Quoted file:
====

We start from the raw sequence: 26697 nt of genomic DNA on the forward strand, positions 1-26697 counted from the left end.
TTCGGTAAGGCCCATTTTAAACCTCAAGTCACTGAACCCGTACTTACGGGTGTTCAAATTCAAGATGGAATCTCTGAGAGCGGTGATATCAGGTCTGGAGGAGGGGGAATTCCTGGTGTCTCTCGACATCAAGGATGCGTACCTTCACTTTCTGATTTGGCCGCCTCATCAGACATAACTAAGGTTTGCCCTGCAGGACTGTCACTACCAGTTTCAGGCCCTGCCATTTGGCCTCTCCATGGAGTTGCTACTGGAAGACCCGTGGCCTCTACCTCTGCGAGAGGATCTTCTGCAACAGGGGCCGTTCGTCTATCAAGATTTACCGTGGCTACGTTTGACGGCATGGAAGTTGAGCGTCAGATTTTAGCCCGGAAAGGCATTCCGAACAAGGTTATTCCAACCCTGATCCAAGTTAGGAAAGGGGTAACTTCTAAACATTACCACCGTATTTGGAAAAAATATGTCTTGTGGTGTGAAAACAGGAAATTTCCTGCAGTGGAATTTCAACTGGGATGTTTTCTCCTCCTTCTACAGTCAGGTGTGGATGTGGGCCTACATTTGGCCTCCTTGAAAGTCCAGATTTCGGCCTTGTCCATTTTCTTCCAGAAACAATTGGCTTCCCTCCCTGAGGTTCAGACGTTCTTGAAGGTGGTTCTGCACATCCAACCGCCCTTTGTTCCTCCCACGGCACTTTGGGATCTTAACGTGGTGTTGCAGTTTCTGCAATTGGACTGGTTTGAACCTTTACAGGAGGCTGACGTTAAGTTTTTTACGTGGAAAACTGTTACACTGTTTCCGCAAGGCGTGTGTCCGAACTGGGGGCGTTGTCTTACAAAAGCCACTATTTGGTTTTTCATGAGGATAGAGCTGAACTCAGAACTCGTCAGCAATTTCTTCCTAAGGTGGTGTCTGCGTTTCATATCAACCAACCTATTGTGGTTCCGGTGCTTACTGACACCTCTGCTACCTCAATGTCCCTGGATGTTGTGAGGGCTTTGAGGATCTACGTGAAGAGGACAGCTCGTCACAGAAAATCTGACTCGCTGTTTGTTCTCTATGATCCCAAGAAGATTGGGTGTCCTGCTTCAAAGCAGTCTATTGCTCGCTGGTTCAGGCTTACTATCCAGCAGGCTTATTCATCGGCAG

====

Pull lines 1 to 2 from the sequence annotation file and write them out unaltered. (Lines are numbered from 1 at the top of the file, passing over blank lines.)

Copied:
We start from the raw sequence: 26697 nt of genomic DNA on the forward strand, positions 1-26697 counted from the left end.
TTCGGTAAGGCCCATTTTAAACCTCAAGTCACTGAACCCGTACTTACGGGTGTTCAAATTCAAGATGGAATCTCTGAGAGCGGTGATATCAGGTCTGGAGGAGGGGGAATTCCTGGTGTCTCTCGACATCAAGGATGCGTACCTTCACTTTCTGATTTGGCCGCCTCATCAGACATAACTAAGGTTTGCCCTGCAGGACTGTCACTACCAGTTTCAGGCCCTGCCATTTGGCCTCTCCATGGAGTTGCTACTGGAAGACCCGTGGCCTCTACCTCTGCGAGAGGATCTTCTGCAACAGGGGCCGTTCGTCTATCAAGATTTACCGTGGCTACGTTTGACGGCATGGAAGTTGAGCGTCAGATTTTAGCCCGGAAAGGCATTCCGAACAAGGTTATTCCAACCCTGATCCAAGTTAGGAAAGGGGTAACTTCTAAACATTACCACCGTATTTGGAAAAAATATGTCTTGTGGTGTGAAAACAGGAAATTTCCTGCAGTGGAATTTCAACTGGGATGTTTTCTCCTCCTTCTACAGTCAGGTGTGGATGTGGGCCTACATTTGGCCTCCTTGAAAGTCCAGATTTCGGCCTTGTCCATTTTCTTCCAGAAACAATTGGCTTCCCTCCCTGAGGTTCAGACGTTCTTGAAGGTGGTTCTGCACATCCAACCGCCCTTTGTTCCTCCCACGGCACTTTGGGATCTTAACGTGGTGTTGCAGTTTCTGCAATTGGACTGGTTTGAACCTTTACAGGAGGCTGACGTTAAGTTTTTTACGTGGAAAACTGTTACACTGTTTCCGCAAGGCGTGTGTCCGAACTGGGGGCGTTGTCTTACAAAAGCCACTATTTGGTTTTTCATGAGGATAGAGCTGAACTCAGAACTCGTCAGCAATTTCTTCCTAAGGTGGTGTCTGCGTTTCATATCAACCAACCTATTGTGGTTCCGGTGCTTACTGACACCTCTGCTACCTCAATGTCCCTGGATGTTGTGAGGGCTTTGAGGATCTACGTGAAGAGGACAGCTCGTCACAGAAAATCTGACTCGCTGTTTGTTCTCTATGATCCCAAGAAGATTGGGTGTCCTGCTTCAAAGCAGTCTATTGCTCGCTGGTTCAGGCTTACTATCCAGCAGGCTTATTCATCGGCAG